Robin argued very persuasively that the needs of vulnerable Londoners are paramount and the loss of a tiny amount of green space was no big deal. Christina and Ian at the allotments argued equally persuasively that green space was essential for London’s mental and physical wellbeing and that once it is gone, we never get it back (60% of the original allotment site was already under concrete following development in the 1970s). They also felt that Pathways would keep coming back for more land, so eventually there would be nothing left. A spokesperson for Pathways assured me they had no intention of doing so, but who is to say how his successors will feel in 20 years time? This is a deceptively large section of land and housing will continue to be a concern for decades. The temptation to repeat this process, taking another 5 per cent here and there, will surely be too great.

As I wrote this story, I found it very difficult to decide where I stood. Ultimately, I come down on the side of the allotment holders because I think there is going to be increasing pressure on inner London green spaces in the next few decades so it’s important to protect what we have – and it won’t just be charities hoping to build on it.

If I had ever been homeless myself, I’d probably feel very differently, though.

We need social housing, but we surely can do better than this.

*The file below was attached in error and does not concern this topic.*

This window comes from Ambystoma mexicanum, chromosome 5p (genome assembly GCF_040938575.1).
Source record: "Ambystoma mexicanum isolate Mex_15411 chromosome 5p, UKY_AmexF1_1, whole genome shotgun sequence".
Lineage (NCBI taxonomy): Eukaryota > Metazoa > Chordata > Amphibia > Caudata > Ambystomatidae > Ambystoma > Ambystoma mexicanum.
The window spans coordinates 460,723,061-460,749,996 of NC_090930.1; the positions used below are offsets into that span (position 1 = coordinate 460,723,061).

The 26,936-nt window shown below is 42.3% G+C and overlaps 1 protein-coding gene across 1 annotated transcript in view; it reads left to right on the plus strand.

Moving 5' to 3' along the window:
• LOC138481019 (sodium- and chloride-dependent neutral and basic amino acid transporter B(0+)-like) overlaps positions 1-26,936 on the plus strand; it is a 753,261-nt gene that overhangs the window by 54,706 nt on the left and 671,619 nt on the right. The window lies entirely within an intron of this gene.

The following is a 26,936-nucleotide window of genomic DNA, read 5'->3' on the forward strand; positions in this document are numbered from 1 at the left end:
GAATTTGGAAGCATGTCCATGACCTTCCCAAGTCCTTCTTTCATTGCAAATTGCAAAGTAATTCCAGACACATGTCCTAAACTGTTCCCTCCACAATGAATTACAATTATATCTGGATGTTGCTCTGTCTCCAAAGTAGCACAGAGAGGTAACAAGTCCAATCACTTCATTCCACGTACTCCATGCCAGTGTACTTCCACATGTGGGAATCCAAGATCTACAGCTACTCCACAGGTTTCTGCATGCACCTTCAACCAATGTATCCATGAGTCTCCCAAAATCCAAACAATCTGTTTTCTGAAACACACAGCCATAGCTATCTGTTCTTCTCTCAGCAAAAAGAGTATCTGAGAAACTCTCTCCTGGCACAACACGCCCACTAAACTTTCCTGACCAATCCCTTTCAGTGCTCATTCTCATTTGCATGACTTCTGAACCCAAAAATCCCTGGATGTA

Reversing the ferret: affordable housing at Battersea Power Station

The Evening Standard, usually a reliable cheerleader of the Battersea Power Station redevelopment, reports that the already limited affordable housing commitment is being slashed in half.

The argument appears to be that as the bottom is falling out of the luxury homes market because of entirely predictable problems of over supply, the developers can no longer afford to build the sort of homes that people actually need. The commitment had originally stood at more than 600. By the time I wrote Up In Smoke, my book about the history of Battersea Power Station, this had been reduced to 565 units – around 15 per cent of the total number of new flats. Some of these have since been moved to another location – ie, nowhere near the posh flats going up round the power station itself.